Hypothermia is defined as a decrease in core body temperature below 95.6 F. As certified athletic trainers, we most commonly treat mild to moderate hypothermia. Prevention of hypothermia is most important and starts with:
Signs and Symptoms:
Frostbite is the freezing of body tissues. This is a localized response and usually occurs when there is a high wind, severe cold, or both. Frostbite most commonly affects the extremities and happens because the body is redirecting blood flow towards the core to maintain temperature. The severity of frostbite is determined by the depth of the tissue that is freezing. Mild frostbite involves freezing of the skin and adjacent tissues. Deep frostbite is the freezing of the tissues below the skin and adjacent tissues, which could include muscle, tendon, and bone. Deep frostbite is a serious injury and requires immediate hospitalization. Fortunately deep frostbite is rarely seen except with prolonged exposure in extreme cold weather conditions. Frostnip is the precursor to frostbite, where only the superficial skin is frozen. There is no permanent tissue damage.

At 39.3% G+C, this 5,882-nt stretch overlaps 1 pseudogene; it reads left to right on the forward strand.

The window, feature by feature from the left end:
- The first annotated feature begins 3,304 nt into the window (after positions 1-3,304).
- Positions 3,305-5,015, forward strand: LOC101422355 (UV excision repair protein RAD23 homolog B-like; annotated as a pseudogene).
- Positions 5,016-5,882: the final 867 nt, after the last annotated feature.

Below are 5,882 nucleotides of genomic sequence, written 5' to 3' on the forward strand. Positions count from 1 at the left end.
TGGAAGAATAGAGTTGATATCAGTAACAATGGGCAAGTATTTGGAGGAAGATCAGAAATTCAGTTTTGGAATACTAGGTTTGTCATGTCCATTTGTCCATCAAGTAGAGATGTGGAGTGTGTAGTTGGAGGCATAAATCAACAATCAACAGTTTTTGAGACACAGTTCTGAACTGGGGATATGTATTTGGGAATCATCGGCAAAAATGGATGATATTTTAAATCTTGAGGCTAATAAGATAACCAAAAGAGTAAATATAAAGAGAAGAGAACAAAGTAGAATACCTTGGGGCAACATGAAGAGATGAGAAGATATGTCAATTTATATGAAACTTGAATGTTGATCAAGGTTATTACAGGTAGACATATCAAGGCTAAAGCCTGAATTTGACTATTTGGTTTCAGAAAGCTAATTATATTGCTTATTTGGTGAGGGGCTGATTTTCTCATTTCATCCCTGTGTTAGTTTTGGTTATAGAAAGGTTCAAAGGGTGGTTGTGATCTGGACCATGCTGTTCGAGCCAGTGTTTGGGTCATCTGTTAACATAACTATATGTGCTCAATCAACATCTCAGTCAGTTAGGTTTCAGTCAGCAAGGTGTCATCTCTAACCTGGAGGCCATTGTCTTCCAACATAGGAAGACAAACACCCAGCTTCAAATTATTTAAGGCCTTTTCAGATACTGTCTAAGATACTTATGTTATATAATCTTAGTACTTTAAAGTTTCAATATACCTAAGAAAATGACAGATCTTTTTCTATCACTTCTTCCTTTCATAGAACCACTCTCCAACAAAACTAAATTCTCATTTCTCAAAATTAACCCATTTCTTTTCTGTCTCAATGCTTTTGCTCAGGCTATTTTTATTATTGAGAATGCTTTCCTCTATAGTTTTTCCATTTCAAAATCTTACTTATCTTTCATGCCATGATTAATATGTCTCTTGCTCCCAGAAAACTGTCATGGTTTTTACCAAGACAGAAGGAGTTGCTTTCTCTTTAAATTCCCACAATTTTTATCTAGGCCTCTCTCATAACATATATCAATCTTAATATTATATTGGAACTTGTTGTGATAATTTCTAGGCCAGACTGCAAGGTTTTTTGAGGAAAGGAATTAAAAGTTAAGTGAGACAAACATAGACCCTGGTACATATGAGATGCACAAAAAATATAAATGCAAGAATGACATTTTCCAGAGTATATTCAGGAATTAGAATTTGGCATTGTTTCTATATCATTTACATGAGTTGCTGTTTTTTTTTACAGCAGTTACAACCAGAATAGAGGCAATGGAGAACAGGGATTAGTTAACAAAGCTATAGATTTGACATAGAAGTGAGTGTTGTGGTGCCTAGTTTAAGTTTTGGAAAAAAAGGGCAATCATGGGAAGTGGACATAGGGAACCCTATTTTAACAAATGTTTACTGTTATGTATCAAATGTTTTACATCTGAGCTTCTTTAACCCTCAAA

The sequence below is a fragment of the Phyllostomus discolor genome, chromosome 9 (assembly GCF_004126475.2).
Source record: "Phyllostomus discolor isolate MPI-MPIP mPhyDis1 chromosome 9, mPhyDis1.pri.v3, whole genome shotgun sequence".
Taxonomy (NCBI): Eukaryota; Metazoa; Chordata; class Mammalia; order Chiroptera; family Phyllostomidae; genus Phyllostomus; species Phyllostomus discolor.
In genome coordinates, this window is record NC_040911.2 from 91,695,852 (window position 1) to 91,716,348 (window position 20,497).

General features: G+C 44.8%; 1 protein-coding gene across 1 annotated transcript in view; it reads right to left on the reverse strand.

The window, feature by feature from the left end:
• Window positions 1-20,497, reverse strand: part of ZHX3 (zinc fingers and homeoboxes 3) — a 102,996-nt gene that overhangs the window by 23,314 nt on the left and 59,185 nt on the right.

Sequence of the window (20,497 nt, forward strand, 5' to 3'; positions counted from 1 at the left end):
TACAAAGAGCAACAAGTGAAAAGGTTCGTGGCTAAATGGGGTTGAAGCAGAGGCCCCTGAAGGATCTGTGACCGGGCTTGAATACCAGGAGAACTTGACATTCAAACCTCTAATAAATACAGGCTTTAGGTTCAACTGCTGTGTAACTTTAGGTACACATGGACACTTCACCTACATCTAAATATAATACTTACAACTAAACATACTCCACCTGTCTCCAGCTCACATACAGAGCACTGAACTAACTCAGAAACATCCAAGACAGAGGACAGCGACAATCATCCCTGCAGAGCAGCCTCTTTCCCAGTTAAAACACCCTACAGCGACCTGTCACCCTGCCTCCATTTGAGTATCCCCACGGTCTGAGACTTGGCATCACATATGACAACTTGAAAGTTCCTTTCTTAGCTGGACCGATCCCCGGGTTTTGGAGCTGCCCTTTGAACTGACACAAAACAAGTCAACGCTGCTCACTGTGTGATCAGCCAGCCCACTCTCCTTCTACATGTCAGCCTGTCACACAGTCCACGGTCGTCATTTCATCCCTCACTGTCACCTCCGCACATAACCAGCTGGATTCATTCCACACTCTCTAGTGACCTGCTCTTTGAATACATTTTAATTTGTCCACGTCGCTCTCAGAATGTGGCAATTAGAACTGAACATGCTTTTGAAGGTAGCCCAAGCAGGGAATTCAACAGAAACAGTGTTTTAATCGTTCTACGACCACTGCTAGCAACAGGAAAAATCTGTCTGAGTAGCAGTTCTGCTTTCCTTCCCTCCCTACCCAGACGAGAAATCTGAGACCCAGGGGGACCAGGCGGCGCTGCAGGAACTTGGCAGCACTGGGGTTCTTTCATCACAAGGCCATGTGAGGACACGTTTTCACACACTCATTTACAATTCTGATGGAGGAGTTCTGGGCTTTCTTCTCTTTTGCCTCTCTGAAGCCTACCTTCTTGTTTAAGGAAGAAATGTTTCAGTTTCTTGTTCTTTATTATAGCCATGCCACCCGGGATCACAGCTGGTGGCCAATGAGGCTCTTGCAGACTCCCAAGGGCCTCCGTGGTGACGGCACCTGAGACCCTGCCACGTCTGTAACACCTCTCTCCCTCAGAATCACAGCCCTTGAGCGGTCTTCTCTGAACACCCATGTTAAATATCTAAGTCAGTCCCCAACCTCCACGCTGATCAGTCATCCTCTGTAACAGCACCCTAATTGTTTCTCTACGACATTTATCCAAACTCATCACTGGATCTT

Signs and Symptoms
National Athletic Trainers’ Association Position Statement: Environmental Cold Injuries Thomas A. Cappaert, PhD, ATC, CSCS, CES*;Jennifer A. Stone, MS, ATC, CSCS_;John W. Castellani, PhD, FACSM`;Bentley Andrew Krause, PhD, ATC;Daniel Smith, ATC, CSTS, ARTI; Bradford A. Stephens, MD, PC"
Prentice W. Principles Of Athletic Training. 14th ed. New York: McGraw-Hill; 2011:162-16